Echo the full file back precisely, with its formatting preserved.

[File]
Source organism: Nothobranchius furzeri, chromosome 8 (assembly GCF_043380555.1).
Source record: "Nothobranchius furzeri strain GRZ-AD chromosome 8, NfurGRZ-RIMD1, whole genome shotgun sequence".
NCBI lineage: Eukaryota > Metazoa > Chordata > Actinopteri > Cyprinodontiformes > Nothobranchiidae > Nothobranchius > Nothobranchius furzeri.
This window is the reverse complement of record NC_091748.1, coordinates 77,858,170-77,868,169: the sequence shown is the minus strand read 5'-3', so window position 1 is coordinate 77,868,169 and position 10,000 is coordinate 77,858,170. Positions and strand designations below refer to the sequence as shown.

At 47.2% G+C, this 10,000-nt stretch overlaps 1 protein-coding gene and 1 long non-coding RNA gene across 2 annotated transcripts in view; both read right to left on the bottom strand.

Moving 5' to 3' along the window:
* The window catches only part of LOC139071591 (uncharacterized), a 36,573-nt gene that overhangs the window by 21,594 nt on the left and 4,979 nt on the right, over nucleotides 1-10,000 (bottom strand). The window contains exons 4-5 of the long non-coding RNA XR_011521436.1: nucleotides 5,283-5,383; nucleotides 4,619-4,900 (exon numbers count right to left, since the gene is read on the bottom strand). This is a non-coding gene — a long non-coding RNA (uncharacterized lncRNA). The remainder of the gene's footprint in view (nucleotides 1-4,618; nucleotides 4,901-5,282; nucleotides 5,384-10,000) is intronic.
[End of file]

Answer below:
Source organism: Nothobranchius furzeri, chromosome 8 (assembly GCF_043380555.1).
Source record: "Nothobranchius furzeri strain GRZ-AD chromosome 8, NfurGRZ-RIMD1, whole genome shotgun sequence".
NCBI lineage: Eukaryota > Metazoa > Chordata > Actinopteri > Cyprinodontiformes > Nothobranchiidae > Nothobranchius > Nothobranchius furzeri.
This window is the reverse complement of record NC_091748.1, coordinates 77,858,170-77,868,169: the sequence shown is the minus strand read 5'-3', so window position 1 is coordinate 77,868,169 and position 10,000 is coordinate 77,858,170. Positions and strand designations below refer to the sequence as shown.

At 47.2% G+C, this 10,000-nt stretch overlaps 1 protein-coding gene and 1 long non-coding RNA gene across 2 annotated transcripts in view; both read right to left on the bottom strand.

Moving 5' to 3' along the window:
* The window catches only part of LOC139071591 (uncharacterized), a 36,573-nt gene that overhangs the window by 21,594 nt on the left and 4,979 nt on the right, over nucleotides 1-10,000 (bottom strand). The window contains exons 4-5 of the long non-coding RNA XR_011521436.1: nucleotides 5,283-5,383; nucleotides 4,619-4,900 (exon numbers count right to left, since the gene is read on the bottom strand). This is a non-coding gene — a long non-coding RNA (uncharacterized lncRNA). The remainder of the gene's footprint in view (nucleotides 1-4,618; nucleotides 4,901-5,282; nucleotides 5,384-10,000) is intronic.